Pop icon Tony Hadley is opening the Lichfield Festival’s 40th anniversary celebrations this summer with a stunning Lichfield Cathedral concert on Thursday, July 7. The singer and Festival patron is just one of the incredible headliners at this year’s event.
The cathedral will act as the stunning backdrop for Ballet Cymru’s new production called Dream, while singer-songwriter Ayanna Witter-Johnson and folk band The Longest Johns will also be performing in the stunning space. The festival’s inaugural Midlands Choir of the Year Competition winners will be chosen in a Cathedral showcase of the finest Midlands-based amateur singing groups.
Other headliners include stand-up comedian and host of the BBC2’s Lightning and Live at the Apollo Zoe Lyons, who will be performing at The Hub.
Several works from the first festival in 1982, and music honouring Vaughan Williams’s 150th anniversary have been incorporated into the classical music programme this year. The BBC National Orchestra of Wales, will be playing Vaughan Williams’ Fantasia, alongside Britten and Schumann, in what will be their fourth year attending the festival.
There will be recitals by internationally renowned cellist Steven Isserlis and celebrated guitarist Paul Galbraith, both of which are regular visitors to Lichfield in the festival’s early days. Stephen McNeff’s chamber opera Beyond the Garden will feature mezzo-soprano Susan Bickley, and wine writer Oz Clarke is set to join Armonico Consort for Gin and Phonic, while the Charles Court Opera will perform Gilbert and Sullivan’s Patience.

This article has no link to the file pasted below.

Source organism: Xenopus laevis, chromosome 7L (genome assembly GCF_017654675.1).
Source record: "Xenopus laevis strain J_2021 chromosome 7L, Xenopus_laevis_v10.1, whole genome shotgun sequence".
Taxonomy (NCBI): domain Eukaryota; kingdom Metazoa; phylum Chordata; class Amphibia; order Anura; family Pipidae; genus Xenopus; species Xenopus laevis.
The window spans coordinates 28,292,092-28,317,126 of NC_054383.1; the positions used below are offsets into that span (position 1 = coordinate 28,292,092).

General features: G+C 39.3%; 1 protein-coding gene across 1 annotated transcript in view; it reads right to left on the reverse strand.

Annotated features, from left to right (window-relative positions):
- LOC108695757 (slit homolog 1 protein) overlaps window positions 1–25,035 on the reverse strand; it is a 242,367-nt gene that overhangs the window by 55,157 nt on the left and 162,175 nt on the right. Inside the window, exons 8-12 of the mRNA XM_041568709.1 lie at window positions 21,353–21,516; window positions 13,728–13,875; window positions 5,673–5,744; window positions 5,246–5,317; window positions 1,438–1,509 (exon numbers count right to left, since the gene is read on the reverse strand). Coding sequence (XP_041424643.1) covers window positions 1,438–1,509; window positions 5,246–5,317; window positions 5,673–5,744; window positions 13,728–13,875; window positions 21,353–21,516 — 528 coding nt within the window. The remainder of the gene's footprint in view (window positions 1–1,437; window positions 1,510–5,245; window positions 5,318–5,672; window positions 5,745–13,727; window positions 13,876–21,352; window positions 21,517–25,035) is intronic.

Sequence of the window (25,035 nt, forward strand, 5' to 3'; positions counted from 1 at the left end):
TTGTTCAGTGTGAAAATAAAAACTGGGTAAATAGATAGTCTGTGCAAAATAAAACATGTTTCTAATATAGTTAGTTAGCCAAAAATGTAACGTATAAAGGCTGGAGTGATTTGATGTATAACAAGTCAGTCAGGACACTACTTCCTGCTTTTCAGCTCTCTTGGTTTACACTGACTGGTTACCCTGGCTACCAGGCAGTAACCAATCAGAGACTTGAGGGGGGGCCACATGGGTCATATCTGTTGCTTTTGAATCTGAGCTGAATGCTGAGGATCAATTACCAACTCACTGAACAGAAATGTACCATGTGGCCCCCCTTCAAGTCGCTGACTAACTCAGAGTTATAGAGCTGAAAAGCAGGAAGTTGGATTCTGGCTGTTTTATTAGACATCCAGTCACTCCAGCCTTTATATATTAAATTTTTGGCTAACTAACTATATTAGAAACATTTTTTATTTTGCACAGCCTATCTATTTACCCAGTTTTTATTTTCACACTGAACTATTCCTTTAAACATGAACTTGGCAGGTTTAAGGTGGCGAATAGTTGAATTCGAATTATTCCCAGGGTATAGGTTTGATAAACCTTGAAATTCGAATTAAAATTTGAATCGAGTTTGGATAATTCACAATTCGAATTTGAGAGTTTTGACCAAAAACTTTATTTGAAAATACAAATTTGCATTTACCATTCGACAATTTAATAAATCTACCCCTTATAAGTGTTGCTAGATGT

Among the Festival’s new Associate Artists, classical pianist Danny Driver will be making an appearance both with the Brodsky Quartet and in a solo recital, while baroque violinist Rachel Podger will perform at the intimate, candle-lit, late-evening cathedral concert.
If you’re looking for something where you can get on those dancing shoes then Jessica Walker and Joseph Atkins are going to revive the great 80s hit songs from Dolly Parton to Annie Lennox and will feature the music of Stephen Sondheim in bespoke festival cabarets.